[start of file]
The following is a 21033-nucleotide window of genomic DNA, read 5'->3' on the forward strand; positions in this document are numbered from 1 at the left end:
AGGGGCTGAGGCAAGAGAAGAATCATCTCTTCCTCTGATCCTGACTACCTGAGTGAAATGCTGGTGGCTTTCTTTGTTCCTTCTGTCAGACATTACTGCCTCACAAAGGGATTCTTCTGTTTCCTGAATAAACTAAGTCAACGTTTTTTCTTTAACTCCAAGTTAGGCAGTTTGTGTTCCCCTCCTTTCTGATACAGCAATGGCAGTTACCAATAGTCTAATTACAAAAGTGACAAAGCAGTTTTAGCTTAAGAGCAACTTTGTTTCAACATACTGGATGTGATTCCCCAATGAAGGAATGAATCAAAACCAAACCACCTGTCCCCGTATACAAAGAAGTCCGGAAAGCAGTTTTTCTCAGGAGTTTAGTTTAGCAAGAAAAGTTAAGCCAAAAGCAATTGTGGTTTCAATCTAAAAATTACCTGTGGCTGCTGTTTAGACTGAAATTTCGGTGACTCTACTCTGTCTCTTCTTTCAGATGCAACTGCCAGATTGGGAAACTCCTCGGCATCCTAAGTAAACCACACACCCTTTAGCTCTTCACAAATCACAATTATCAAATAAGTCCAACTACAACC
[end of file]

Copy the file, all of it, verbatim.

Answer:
The following is a 21033-nucleotide window of genomic DNA, read 5'->3' on the forward strand; positions in this document are numbered from 1 at the left end:
AGGGGCTGAGGCAAGAGAAGAATCATCTCTTCCTCTGATCCTGACTACCTGAGTGAAATGCTGGTGGCTTTCTTTGTTCCTTCTGTCAGACATTACTGCCTCACAAAGGGATTCTTCTGTTTCCTGAATAAACTAAGTCAACGTTTTTTCTTTAACTCCAAGTTAGGCAGTTTGTGTTCCCCTCCTTTCTGATACAGCAATGGCAGTTACCAATAGTCTAATTACAAAAGTGACAAAGCAGTTTTAGCTTAAGAGCAACTTTGTTTCAACATACTGGATGTGATTCCCCAATGAAGGAATGAATCAAAACCAAACCACCTGTCCCCGTATACAAAGAAGTCCGGAAAGCAGTTTTTCTCAGGAGTTTAGTTTAGCAAGAAAAGTTAAGCCAAAAGCAATTGTGGTTTCAATCTAAAAATTACCTGTGGCTGCTGTTTAGACTGAAATTTCGGTGACTCTACTCTGTCTCTTCTTTCAGATGCAACTGCCAGATTGGGAAACTCCTCGGCATCCTAAGTAAACCACACACCCTTTAGCTCTTCACAAATCACAATTATCAAATAAGTCCAACTACAACC